After two decades of practice, American conservatives now seem to have the art of cognitive dissonance down to a science. They believe in smaller government, even as they make it bigger. They believe that cutting taxes will balance the budget, even as those tax cuts (once again) send the deficit soaring. They think of conservatism as a font of new ideas, even as they keep making the same mistakes pursuing the same old, tired ones.


In the past year, the Bush administration has shown conservatives the hazards of seeing double: There's a good chance that you will fall flat on your face.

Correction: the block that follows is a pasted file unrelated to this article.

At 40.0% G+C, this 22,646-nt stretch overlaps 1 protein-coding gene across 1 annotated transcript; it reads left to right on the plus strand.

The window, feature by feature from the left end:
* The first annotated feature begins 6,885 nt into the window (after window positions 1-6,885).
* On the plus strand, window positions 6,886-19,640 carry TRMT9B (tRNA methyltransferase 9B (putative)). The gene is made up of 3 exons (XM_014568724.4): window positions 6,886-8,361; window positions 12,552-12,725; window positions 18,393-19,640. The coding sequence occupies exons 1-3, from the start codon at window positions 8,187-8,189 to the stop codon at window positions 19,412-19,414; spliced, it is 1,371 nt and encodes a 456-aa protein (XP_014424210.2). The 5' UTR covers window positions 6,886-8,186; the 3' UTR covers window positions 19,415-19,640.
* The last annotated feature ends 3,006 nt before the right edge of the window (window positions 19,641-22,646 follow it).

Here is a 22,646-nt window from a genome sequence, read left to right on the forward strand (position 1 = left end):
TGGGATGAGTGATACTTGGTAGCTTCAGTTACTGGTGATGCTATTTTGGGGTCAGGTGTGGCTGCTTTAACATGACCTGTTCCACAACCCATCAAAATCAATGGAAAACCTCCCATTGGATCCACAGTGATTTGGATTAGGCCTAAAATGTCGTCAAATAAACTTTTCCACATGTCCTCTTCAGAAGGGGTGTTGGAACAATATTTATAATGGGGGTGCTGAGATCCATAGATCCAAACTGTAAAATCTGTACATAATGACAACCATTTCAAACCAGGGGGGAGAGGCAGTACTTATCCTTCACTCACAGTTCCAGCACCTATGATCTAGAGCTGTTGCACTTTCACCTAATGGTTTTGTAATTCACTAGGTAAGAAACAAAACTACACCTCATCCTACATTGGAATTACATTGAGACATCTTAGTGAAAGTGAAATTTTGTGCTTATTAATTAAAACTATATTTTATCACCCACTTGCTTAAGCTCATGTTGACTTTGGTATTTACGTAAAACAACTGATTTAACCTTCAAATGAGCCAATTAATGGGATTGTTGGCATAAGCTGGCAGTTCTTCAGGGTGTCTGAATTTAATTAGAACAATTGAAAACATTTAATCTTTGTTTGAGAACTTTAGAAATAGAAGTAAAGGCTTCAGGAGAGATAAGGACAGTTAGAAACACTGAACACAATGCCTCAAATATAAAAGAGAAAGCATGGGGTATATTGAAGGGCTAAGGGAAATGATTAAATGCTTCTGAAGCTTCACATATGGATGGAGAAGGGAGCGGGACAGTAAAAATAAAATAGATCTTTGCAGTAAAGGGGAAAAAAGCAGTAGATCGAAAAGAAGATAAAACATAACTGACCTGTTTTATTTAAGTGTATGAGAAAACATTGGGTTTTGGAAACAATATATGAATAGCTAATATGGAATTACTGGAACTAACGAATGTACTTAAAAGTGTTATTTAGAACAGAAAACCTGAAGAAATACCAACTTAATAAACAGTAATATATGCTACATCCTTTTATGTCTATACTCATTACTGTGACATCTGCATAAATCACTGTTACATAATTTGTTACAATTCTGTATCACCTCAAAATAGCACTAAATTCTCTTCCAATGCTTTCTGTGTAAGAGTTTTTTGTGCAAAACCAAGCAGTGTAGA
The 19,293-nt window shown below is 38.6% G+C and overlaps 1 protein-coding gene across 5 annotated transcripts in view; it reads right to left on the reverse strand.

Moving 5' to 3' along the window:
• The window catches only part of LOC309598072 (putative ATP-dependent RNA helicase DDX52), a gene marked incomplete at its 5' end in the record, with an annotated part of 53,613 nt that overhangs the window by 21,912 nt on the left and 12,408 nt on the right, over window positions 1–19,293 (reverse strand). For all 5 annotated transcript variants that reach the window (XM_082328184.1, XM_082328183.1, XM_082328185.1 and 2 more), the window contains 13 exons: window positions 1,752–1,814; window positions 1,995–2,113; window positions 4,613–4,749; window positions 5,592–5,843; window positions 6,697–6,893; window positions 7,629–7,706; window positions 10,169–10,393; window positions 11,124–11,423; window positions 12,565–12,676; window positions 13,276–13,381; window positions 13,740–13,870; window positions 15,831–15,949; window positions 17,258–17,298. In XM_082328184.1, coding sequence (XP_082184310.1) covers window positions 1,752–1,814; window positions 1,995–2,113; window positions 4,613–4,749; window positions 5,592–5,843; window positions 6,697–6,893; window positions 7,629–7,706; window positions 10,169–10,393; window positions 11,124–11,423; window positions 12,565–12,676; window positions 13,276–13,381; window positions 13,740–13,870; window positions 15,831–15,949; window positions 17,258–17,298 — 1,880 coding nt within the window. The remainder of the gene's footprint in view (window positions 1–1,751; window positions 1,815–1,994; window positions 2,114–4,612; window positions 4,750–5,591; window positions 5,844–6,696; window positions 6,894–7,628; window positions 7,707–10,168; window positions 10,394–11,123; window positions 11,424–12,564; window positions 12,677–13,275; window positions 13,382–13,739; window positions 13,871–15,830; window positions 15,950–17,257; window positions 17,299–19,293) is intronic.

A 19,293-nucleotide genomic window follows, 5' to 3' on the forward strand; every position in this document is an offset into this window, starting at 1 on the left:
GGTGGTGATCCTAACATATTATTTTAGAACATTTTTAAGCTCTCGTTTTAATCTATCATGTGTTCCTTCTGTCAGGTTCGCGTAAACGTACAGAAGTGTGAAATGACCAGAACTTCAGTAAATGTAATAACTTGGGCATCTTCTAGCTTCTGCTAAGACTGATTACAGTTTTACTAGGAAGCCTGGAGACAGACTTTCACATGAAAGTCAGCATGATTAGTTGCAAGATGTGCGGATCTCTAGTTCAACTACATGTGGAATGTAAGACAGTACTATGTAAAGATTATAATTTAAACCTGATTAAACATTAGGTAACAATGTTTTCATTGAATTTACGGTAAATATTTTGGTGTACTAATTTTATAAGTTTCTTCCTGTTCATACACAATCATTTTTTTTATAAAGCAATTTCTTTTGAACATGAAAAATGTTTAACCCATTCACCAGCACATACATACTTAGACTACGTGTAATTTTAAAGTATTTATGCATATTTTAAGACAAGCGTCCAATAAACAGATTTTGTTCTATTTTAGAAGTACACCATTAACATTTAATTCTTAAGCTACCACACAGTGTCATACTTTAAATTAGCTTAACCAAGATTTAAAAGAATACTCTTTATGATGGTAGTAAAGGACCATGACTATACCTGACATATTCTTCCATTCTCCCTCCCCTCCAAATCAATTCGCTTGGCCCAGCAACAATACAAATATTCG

Republicans' 2006 game plan is a masterpiece of doublethink. They want to turn the fall elections into a national referendum on Democrats, but they plan to run the campaign on local issues. They know corruption is their Achilles heel, but they can't bring themselves to pass a real reform bill. They see immigration as the magic bullet that can rally their base in the fall, but now it turns out they were for it before they were against it. They denounce leaks, but from stem to stern, their entire ship seems to be leaking.

Dead or Alive: Whatever happens this fall, conservatives should be concerned that the other side is poised to pass them by in a sector the right has pretended to dominate for decades: ideas.